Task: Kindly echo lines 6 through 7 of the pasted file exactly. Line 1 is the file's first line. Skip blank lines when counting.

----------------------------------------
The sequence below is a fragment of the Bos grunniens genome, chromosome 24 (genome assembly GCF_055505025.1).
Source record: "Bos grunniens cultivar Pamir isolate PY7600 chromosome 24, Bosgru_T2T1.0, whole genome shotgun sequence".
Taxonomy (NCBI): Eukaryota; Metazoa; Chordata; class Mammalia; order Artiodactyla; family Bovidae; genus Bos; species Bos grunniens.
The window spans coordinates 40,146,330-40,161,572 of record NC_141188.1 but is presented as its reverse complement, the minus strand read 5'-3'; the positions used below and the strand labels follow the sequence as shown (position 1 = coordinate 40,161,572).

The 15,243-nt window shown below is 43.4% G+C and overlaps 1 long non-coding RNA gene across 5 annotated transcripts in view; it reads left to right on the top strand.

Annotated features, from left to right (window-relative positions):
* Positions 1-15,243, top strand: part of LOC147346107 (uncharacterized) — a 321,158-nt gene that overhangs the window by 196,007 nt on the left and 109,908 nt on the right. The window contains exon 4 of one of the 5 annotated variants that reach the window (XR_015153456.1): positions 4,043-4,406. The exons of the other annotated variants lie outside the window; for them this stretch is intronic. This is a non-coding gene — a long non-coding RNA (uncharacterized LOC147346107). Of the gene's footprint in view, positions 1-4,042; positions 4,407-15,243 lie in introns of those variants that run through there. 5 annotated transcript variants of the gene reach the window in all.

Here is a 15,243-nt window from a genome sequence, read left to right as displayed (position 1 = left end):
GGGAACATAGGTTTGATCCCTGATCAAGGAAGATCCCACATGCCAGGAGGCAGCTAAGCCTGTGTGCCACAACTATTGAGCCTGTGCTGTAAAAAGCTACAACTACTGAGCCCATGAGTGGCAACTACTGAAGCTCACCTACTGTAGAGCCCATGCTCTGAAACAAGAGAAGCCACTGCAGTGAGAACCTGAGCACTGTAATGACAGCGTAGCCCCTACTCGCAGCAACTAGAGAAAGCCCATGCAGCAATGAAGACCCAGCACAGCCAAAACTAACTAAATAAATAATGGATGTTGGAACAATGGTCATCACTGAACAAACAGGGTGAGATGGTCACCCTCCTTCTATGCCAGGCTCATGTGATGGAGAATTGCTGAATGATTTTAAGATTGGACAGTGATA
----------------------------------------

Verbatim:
Annotated features, from left to right (window-relative positions):
* Positions 1-15,243, top strand: part of LOC147346107 (uncharacterized) — a 321,158-nt gene that overhangs the window by 196,007 nt on the left and 109,908 nt on the right. The window contains exon 4 of one of the 5 annotated variants that reach the window (XR_015153456.1): positions 4,043-4,406. The exons of the other annotated variants lie outside the window; for them this stretch is intronic. This is a non-coding gene — a long non-coding RNA (uncharacterized LOC147346107). Of the gene's footprint in view, positions 1-4,042; positions 4,407-15,243 lie in introns of those variants that run through there. 5 annotated transcript variants of the gene reach the window in all.